Legacy systems within U.S. financial sector likely to blame for breaches, report

Legacy systems within U.S. financial sector likely to blame for breaches, report
Legacy systems within U.S. financial sector likely to blame for breaches, report

A recent SecurityScorecard study claims America's financial industry is highly susceptible to data breaches and legacy systems may be to blame.

The firm's 2016 Financial Industry Cybersecurity Report analyzed 7,111 financial institutions to find existing vulnerabilities to determine the strongest and weakest security standards based on security hygiene and reaction time compared to their peers.

The U.S. commercial bank with the lowest security posture is one of the top 10 largest financial service organizations in the U.S in terms of revenue, and only one of the top 10 largest banks, Bank of America, received an overall ‘A' grade, the report said.

In addition, 1,356 of the institutions showed at least one unpatched CVE (Common Vulnerabilities and Exposures), and of these companies, 72 percent are vulnerable to CVE 2014- 3566 {POODLE), 38 percent are vulnerable to CVE 2016-0800 (DROWN), and 23 percent are vulnerable to CVE 2015-0204 (FREAK), the report said.

Although the U.S. financial industry ranks fourth out of 18 of the U.S. economy's primary industries in terms of security, its Cubit Score, DNS Health score, IP Reputation score and Network Security score are below the overall average for other industries, the report determined.

Researchers said in the report that companies with low IP reputations are more than three times more likely to experience a data breach compared to companies with higher IP reputation scores.

To make matters worse, 95 percent of the top 20 U.S. banks, by revenue, have a Network Security Grade of a ‘C' or below, and 75 percent are also infected with malware families that include Ponyloader and Vertexnet.

“One of the most revealing findings was the consistency of malware infections across the industry, whereby 75 percent of all financial institutions were impacted by a modern financial crimes botnet,” Alex Heid, chief research officer at SecurityScorecard, told SCMagazine.com. “We had expected the number to be lower, with the assumption being malware would mostly impact entities with low endpoint security and low network security scores.”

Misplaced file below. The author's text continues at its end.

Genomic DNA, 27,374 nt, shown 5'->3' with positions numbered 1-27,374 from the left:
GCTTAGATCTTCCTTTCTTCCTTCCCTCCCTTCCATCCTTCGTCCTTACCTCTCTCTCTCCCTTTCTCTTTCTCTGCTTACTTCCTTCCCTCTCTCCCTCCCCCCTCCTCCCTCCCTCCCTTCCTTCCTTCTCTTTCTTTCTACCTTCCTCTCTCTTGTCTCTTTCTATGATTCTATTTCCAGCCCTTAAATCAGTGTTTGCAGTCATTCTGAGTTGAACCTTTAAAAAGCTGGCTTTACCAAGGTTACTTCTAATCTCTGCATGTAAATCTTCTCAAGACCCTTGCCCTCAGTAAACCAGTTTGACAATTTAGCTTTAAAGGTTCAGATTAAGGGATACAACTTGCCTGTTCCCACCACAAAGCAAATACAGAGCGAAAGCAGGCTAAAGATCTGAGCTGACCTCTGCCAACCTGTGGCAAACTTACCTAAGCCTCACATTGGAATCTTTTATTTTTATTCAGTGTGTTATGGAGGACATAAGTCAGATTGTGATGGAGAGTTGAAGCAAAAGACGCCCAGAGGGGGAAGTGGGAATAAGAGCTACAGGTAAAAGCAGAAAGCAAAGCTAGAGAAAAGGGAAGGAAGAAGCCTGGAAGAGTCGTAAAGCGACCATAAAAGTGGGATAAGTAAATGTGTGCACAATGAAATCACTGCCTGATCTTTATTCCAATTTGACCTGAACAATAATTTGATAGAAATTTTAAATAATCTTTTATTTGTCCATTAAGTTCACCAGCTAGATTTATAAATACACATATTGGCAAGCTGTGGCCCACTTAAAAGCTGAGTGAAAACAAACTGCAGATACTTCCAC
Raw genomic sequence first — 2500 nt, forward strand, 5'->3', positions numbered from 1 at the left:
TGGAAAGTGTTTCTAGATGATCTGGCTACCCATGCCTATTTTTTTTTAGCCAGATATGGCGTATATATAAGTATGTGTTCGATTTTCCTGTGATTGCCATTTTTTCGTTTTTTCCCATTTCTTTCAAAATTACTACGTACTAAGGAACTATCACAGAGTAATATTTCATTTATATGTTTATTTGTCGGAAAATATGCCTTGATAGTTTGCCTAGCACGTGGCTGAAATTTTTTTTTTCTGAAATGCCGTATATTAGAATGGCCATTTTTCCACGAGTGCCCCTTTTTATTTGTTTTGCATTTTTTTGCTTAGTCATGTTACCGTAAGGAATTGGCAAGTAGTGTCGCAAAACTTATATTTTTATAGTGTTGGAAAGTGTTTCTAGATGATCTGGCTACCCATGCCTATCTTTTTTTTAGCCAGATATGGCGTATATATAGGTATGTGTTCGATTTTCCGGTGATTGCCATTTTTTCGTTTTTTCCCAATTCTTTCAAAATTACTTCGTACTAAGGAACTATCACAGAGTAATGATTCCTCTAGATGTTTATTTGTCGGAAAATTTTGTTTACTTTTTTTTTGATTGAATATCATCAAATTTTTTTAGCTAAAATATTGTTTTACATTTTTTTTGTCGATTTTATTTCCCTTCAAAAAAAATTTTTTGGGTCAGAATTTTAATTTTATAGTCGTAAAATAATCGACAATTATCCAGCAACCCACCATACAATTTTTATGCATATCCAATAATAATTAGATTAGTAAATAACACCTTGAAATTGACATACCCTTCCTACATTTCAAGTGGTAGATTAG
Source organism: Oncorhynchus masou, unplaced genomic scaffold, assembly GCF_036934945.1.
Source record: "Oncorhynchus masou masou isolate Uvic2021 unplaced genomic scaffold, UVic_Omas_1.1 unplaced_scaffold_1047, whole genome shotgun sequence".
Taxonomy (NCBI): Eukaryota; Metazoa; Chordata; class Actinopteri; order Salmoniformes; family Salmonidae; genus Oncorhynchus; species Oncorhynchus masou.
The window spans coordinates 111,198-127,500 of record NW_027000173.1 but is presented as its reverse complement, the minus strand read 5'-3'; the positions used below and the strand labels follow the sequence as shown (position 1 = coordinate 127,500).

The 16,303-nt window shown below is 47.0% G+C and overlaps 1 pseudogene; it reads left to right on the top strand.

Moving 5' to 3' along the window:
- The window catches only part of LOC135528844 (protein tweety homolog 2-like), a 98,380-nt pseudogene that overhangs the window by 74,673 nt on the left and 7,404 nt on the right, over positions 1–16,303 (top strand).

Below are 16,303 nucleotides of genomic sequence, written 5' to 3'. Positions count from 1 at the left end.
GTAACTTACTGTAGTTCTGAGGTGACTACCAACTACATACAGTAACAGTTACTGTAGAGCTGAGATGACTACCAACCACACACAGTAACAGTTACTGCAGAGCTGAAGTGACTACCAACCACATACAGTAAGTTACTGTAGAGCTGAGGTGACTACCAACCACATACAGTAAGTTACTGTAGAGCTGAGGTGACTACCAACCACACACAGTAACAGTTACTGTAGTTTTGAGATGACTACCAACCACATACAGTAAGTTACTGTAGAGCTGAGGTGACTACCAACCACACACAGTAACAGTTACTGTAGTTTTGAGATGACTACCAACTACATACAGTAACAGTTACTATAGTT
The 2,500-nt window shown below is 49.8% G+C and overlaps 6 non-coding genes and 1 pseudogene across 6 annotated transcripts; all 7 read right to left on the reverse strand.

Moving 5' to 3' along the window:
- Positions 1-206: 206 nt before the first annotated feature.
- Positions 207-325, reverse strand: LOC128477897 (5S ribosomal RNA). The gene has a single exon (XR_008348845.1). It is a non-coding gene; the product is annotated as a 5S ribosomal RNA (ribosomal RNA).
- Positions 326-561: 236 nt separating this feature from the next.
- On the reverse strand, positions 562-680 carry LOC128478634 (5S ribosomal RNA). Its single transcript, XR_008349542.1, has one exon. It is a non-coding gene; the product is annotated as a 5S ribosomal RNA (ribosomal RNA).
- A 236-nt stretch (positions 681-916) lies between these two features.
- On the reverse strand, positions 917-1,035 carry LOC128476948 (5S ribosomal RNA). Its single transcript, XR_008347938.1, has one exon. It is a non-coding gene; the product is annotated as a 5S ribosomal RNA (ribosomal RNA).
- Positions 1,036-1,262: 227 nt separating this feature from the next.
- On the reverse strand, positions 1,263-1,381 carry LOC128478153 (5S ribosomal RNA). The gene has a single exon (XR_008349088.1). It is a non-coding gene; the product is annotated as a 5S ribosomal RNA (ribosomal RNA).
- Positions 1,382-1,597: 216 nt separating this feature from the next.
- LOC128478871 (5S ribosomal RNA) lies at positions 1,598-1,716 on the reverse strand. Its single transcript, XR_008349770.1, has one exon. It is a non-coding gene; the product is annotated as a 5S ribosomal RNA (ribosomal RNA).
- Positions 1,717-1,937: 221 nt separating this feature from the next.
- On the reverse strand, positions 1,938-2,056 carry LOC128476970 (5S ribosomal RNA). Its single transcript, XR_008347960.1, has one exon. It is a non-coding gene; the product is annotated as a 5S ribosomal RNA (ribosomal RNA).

He said the data revealed that even financial institutions which appear to have strong network and endpoint security have experienced malware infections, although he said they were most likely the result of spear-phishing and or social engineering attacks.

Legacy systems which may not have been updated and secured for an extended period of time, resulting in extensive vulnerabilities, were to blame, in part.

“The biggest vulnerabilities faced by the banking industry resides within the use of legacy systems that run outdated software, yet these systems are still critical to the performance of daily business operations,” Heid said “When legacy systems are in use, the network topology should ensure sufficient segregation from any other public networks or devices.”

Heid said that the top performing banks emphasize the development and nurturing of internal information security teams that specialize in threat intelligence, incident management, vulnerability identification and forensic investigation. Although it's a costly proposition, he said it's important to understand that black hat hackers put together teams in the same configurations to conduct attacks that monetize the fruits of their efforts.

The financial industry spends billions of dollars each year on cybersecurity products and resources, but this could be counterproductive, he pointed out. “While many of these resources are quite effective when used properly, information security teams are sometimes burdened by an overkill of tools, resources and data feeds whereby determining which intelligence is truly actionable becomes a difficult task,” Heid said. “Increasing budgets for security spending will only help improve security if the right solutions are selected and implemented properly, otherwise an enterprise might inadvertently be creating a new attack surface by simply purchasing the latest partially configured public-facing security appliances.”

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